Mwendalubi Kalinda, a NUST student, is conducting research on the “Evaluation of Raising Long-stem Tree Seedlings and their Performance under Dry Land Agroforestry in Zambezi Region.” Kalinda observed that despite the severe drought resulting in withered maize, most of the tree seedlings planted on trial sub-plots had survived and continued to grow. This includes over 90% of the Moringa oleifera trees, of which the leaves and pods are highly nutritious.
Salome Ngula, also a NUST student, is doing her research project on “Comparison of Ramial Wood Mulch with Cover Crop Cocktail on Dry Land Maize in Zambezi Region.”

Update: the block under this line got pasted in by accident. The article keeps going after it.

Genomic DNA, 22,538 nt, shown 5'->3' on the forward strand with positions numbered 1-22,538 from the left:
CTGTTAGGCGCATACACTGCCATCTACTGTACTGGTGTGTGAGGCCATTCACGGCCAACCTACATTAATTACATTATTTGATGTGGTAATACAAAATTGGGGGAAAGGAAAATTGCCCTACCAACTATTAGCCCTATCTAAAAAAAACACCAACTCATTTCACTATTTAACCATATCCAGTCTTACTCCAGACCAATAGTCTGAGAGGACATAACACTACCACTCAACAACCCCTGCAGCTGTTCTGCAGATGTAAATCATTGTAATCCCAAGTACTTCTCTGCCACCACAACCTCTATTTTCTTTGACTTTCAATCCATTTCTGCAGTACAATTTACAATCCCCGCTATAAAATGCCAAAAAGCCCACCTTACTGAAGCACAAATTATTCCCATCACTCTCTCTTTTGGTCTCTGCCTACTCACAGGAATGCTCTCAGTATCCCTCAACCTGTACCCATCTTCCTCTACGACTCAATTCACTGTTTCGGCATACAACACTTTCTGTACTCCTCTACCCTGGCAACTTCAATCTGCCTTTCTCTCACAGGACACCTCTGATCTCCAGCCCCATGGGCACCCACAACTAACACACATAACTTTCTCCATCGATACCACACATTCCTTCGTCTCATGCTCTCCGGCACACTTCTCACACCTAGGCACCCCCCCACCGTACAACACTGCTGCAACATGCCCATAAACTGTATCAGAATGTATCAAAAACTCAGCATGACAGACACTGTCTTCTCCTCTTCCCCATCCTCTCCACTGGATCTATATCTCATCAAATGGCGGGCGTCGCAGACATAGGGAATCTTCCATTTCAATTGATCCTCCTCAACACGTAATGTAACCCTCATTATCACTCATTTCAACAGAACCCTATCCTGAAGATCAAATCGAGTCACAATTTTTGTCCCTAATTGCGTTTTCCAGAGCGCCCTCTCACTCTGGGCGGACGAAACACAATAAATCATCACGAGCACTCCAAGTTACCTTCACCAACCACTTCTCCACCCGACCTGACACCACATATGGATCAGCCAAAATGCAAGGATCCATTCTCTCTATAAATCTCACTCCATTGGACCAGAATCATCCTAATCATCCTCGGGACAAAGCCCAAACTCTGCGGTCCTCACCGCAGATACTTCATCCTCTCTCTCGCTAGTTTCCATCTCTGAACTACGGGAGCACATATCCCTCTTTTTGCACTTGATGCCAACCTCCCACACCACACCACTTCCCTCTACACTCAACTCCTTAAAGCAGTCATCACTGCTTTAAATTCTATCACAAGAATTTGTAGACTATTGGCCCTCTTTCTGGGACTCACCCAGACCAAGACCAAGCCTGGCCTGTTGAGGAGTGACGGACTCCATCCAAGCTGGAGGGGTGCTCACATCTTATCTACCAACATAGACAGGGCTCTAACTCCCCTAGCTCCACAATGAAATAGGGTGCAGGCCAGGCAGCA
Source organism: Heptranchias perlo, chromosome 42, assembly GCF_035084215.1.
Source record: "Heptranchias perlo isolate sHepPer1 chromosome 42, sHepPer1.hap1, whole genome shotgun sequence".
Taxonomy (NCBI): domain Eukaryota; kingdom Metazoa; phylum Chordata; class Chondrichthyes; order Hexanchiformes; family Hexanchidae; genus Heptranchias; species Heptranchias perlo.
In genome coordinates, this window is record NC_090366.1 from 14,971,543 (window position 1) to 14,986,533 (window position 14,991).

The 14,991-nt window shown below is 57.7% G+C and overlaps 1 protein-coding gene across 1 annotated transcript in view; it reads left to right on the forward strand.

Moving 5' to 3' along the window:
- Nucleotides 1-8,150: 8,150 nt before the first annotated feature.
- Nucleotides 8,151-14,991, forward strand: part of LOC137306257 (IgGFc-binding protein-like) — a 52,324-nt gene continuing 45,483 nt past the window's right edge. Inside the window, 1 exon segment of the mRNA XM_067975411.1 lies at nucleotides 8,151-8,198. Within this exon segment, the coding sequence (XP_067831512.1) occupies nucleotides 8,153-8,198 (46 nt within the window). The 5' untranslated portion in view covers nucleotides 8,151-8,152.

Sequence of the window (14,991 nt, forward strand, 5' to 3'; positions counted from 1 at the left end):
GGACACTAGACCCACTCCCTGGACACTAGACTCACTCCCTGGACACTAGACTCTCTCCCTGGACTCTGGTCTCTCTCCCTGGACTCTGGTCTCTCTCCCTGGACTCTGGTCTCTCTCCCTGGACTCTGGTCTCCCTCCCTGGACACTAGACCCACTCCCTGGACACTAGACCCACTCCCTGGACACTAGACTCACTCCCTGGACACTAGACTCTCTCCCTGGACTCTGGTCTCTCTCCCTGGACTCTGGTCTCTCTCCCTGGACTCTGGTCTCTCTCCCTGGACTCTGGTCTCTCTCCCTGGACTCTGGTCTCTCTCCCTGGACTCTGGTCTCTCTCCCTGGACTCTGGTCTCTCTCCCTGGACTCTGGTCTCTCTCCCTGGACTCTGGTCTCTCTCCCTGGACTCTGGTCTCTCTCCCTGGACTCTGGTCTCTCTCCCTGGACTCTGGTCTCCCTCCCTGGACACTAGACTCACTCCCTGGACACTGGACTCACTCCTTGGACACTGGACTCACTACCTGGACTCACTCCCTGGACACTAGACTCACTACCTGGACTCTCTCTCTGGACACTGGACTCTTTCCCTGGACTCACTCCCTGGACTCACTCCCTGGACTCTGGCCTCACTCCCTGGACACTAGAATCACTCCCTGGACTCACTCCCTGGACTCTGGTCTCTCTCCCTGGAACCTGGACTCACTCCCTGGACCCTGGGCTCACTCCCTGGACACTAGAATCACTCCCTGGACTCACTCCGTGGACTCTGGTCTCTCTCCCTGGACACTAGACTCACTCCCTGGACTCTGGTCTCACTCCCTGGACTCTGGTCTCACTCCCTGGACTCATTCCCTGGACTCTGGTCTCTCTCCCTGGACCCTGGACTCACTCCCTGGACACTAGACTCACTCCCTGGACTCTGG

The ramial wood is obtained by cutting leafy branches from nearby bushes and placed over the soil to avoid plant roots getting baked by the hot soil. This retains moisture in the soil and feeds useful organisms living in the soil.
Commenting on the demonstration, the Officer of the Directorate of Forestry in Katima Mulilo, Kamuhelo Lisao, said: “The trials are impressive and we thank NUST and UNAM for this initiative. It is evident that we can grow forests and agriculture to assist in combating climate change effects. My wish is for more farmers to switch to conservation agriculture in order to reduce land clearing for crop production. Through this, land use is efficient.”
The students concluded that although the branches cut from nearby bushes initially required intense labour to carry to the fields, after the agroforestry trees within the fields have grown strong, it will be much easier to obtain mulch from them through ‘chop and drop.’